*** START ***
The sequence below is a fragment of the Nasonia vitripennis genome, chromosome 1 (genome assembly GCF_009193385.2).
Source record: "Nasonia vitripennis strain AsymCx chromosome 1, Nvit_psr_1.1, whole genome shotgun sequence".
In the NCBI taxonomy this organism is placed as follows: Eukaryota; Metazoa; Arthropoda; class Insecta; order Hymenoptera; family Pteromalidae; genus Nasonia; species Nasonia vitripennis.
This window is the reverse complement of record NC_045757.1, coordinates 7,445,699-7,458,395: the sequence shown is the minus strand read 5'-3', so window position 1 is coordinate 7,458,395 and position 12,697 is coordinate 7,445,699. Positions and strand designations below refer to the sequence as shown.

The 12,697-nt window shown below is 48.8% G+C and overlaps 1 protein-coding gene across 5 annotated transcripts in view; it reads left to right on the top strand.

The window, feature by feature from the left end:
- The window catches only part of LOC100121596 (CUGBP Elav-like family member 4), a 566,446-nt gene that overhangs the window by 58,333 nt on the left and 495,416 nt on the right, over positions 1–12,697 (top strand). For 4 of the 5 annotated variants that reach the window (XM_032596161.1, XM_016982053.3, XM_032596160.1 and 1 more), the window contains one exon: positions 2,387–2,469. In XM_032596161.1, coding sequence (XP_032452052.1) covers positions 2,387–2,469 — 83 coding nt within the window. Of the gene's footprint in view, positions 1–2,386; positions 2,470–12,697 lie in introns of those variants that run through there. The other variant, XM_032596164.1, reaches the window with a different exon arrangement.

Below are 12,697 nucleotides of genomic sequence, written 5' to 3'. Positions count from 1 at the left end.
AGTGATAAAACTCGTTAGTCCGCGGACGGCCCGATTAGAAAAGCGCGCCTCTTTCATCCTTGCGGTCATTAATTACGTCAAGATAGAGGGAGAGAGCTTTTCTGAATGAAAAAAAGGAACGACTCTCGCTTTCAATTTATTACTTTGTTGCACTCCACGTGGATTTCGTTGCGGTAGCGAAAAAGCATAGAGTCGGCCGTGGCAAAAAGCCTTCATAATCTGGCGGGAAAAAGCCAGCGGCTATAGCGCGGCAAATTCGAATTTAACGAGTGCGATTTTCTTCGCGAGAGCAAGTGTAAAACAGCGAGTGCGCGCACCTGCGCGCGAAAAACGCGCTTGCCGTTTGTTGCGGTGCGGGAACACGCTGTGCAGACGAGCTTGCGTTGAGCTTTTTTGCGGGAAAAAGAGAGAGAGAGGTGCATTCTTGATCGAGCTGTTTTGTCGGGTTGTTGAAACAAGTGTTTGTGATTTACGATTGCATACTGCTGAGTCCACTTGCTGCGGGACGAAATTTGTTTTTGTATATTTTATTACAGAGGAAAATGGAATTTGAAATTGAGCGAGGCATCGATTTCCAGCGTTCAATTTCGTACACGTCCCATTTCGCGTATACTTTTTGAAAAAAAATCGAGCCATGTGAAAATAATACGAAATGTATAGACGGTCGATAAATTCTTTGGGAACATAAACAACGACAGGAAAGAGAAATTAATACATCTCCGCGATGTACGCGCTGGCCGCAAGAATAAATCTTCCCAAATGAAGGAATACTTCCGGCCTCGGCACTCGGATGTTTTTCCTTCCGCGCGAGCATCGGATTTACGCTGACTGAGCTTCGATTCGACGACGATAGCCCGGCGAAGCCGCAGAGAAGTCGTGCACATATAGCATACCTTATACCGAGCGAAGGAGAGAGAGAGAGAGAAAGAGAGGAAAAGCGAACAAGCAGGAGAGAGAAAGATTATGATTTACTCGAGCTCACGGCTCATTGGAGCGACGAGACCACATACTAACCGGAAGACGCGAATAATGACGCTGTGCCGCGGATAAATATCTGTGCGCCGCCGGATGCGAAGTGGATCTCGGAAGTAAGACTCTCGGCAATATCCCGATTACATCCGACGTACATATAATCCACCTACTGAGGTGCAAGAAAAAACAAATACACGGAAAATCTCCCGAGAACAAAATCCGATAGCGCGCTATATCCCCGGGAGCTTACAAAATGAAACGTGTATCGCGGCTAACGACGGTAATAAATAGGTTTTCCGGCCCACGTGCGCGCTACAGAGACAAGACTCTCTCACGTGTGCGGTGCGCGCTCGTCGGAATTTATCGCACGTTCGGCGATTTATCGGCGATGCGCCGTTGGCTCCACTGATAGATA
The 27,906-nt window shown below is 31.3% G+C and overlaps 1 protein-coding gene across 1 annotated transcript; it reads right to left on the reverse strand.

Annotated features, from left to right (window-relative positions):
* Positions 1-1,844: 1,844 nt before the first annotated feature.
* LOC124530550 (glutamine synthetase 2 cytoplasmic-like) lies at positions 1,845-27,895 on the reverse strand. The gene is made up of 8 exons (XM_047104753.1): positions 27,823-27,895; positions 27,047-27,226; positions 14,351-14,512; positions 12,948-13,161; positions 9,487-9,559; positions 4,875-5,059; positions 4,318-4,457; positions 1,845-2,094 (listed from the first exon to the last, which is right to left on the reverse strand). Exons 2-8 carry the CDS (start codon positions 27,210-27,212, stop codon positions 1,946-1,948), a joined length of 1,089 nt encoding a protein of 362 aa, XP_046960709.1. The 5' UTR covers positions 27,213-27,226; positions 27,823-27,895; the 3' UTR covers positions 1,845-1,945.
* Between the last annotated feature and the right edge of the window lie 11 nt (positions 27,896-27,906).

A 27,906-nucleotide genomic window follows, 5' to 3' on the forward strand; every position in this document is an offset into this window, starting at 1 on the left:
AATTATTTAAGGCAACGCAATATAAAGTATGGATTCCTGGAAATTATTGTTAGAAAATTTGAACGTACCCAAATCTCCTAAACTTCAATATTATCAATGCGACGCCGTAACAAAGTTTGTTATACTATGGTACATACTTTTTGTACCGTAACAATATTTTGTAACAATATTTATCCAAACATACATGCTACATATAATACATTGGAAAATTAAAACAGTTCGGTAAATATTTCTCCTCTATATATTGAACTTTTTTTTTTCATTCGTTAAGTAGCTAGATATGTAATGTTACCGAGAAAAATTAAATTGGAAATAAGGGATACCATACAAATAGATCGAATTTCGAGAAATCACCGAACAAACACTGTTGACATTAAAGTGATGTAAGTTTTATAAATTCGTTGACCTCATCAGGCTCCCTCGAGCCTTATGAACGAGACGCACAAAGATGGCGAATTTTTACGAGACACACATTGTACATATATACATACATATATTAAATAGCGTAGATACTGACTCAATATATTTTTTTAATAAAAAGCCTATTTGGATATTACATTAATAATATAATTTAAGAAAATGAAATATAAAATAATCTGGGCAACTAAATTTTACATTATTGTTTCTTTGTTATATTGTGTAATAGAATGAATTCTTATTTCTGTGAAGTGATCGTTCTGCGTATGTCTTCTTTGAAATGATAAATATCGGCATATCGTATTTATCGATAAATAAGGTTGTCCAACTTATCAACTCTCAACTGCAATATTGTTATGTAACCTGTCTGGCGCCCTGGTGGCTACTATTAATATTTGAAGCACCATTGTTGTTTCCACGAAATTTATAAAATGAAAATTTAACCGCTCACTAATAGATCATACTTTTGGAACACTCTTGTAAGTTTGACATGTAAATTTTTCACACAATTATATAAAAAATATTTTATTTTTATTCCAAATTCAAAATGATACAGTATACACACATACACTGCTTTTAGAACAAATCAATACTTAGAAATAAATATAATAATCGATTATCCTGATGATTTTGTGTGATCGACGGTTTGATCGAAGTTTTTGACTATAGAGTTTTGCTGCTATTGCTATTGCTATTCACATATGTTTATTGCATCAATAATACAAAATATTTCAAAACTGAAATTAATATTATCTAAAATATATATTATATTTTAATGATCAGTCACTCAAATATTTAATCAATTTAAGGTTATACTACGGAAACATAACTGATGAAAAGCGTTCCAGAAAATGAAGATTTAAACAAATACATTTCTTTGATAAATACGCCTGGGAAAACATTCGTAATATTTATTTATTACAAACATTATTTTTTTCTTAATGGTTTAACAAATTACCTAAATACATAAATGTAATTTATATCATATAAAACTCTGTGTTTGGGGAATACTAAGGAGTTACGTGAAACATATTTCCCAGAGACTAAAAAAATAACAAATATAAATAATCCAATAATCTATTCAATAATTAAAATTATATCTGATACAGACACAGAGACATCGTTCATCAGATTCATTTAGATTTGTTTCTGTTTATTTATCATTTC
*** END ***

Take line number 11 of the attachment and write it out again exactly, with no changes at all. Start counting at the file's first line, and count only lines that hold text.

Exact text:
Annotated features, from left to right (window-relative positions):